An assessment and literature review of the pedestrian safety within the built environment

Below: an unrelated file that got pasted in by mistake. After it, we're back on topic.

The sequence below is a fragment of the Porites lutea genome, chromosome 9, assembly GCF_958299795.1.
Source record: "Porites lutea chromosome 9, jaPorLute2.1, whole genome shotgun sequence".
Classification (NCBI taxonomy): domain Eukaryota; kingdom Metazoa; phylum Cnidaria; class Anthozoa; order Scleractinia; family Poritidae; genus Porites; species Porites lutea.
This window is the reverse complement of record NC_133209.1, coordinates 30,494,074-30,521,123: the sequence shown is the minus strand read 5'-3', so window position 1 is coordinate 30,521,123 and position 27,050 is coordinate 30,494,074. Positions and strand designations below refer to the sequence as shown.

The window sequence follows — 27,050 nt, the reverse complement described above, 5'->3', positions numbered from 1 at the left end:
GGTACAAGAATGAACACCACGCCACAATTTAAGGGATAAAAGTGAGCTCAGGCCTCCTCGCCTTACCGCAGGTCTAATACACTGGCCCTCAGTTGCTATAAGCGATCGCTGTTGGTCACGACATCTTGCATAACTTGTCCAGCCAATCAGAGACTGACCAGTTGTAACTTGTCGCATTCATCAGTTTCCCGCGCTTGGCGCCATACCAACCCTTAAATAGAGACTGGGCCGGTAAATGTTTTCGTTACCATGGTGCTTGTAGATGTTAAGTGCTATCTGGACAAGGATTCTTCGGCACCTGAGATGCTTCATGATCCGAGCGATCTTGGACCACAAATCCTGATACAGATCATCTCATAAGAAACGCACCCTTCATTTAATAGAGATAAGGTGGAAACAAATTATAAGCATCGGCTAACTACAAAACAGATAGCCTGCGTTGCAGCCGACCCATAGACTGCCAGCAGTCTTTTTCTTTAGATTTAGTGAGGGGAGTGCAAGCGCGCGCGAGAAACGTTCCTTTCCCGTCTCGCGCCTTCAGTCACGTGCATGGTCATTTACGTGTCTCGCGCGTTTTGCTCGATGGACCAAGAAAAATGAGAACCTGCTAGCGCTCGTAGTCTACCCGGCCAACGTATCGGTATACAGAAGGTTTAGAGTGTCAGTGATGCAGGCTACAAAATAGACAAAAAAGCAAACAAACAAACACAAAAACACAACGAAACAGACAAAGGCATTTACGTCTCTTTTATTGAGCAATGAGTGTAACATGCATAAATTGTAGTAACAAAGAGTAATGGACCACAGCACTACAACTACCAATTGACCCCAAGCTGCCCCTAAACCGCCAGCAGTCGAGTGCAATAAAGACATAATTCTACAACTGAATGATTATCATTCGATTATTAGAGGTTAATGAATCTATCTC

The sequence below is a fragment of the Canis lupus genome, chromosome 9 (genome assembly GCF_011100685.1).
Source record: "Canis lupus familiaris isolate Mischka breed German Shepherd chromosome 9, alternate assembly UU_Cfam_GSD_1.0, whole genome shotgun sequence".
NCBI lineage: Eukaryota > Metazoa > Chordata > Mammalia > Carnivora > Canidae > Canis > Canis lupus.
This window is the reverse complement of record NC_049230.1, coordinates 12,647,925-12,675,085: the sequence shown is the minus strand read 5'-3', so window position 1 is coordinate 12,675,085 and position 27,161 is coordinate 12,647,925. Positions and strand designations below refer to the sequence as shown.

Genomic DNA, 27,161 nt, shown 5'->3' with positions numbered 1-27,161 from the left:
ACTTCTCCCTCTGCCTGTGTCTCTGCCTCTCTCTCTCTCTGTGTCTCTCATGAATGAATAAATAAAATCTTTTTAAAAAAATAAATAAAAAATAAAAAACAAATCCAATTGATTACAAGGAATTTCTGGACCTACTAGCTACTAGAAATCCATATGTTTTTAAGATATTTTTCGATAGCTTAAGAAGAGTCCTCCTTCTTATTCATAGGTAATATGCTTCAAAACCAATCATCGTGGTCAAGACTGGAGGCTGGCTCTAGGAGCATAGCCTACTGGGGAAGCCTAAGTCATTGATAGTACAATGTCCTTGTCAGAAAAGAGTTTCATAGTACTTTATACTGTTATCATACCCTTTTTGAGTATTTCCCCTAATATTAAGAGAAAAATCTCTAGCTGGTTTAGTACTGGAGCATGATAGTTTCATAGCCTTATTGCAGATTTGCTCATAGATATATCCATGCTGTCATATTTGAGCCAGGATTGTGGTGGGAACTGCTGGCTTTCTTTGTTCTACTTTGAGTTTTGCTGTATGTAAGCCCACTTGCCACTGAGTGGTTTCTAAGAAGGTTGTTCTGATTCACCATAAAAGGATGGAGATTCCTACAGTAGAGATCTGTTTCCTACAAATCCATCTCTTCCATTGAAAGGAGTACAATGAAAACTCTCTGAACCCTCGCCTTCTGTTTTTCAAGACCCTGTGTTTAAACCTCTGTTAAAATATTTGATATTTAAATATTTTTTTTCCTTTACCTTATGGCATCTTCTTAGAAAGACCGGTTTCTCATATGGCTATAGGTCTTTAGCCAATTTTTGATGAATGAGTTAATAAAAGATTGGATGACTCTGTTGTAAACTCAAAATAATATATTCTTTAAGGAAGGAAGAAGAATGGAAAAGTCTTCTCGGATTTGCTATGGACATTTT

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Purpose: According to the National Highway Traffic Safety Administration (NHTSA), there were 6,283 pedestrians killed in 2018 due to being struck by an automobile. NHTSA defines a pedestrian as a person who is walking, running, hiking, sitting, or laying down in the built environment. To address this problem, researchers have investigated and designed interventions that create a safe built environment and educate pedestrians. Although research has been conducted to determine the effectiveness of these interventions, auto pedestrian fatalities have risen for the past ten years. To further understand this problem, a literature review was conducted to explore how the built environment and education promotes pedestrian safety. Methods: Health databases were used to assess literature published between 2004 and 2019. Search criteria was specific to the United States and included the following key words: pedestrian safety, built environment, and education curriculum. Studies were reviewed for their relevance, interventions, and program effectiveness. Results: The literature review revealed many engineering strategies to reduce pedestrian contact with an automobile; however, these interventions must coincide with law enforcement monitoring. We found a lack of effective pedestrian education programs addressing unsafe walking habits. Conversely, education programs designed for older adults and children increased their chances of being in an auto-pedestrian accident. Conclusion: This study highlights the need to adopt best practices when addressing auto-pedestrian fatalities in the context of the built environment. It also reveals the complex nature of educational programs and the need to consider the multi-level factors influencing pedestrian behavior.